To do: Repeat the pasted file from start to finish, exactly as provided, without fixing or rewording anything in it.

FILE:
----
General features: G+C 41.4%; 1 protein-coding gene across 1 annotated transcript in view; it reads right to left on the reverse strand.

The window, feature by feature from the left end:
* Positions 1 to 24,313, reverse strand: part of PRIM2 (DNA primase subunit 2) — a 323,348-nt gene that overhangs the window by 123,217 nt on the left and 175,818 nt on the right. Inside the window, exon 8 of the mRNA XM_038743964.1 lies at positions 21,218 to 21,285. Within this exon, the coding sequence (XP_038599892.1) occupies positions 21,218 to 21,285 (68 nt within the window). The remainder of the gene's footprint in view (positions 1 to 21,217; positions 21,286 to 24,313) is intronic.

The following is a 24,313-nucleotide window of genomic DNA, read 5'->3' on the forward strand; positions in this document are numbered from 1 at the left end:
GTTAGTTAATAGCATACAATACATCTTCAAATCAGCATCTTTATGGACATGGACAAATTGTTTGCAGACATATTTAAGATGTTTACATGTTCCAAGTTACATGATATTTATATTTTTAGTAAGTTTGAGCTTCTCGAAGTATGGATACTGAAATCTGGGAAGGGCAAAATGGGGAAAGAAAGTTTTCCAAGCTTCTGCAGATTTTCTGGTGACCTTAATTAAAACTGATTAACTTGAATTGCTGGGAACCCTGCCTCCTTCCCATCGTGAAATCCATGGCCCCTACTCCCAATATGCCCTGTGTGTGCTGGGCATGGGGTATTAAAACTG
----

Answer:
General features: G+C 41.4%; 1 protein-coding gene across 1 annotated transcript in view; it reads right to left on the reverse strand.

The window, feature by feature from the left end:
* Positions 1 to 24,313, reverse strand: part of PRIM2 (DNA primase subunit 2) — a 323,348-nt gene that overhangs the window by 123,217 nt on the left and 175,818 nt on the right. Inside the window, exon 8 of the mRNA XM_038743964.1 lies at positions 21,218 to 21,285. Within this exon, the coding sequence (XP_038599892.1) occupies positions 21,218 to 21,285 (68 nt within the window). The remainder of the gene's footprint in view (positions 1 to 21,217; positions 21,286 to 24,313) is intronic.

The following is a 24,313-nucleotide window of genomic DNA, read 5'->3' on the forward strand; positions in this document are numbered from 1 at the left end:
GTTAGTTAATAGCATACAATACATCTTCAAATCAGCATCTTTATGGACATGGACAAATTGTTTGCAGACATATTTAAGATGTTTACATGTTCCAAGTTACATGATATTTATATTTTTAGTAAGTTTGAGCTTCTCGAAGTATGGATACTGAAATCTGGGAAGGGCAAAATGGGGAAAGAAAGTTTTCCAAGCTTCTGCAGATTTTCTGGTGACCTTAATTAAAACTGATTAACTTGAATTGCTGGGAACCCTGCCTCCTTCCCATCGTGAAATCCATGGCCCCTACTCCCAATATGCCCTGTGTGTGCTGGGCATGGGGTATTAAAACTG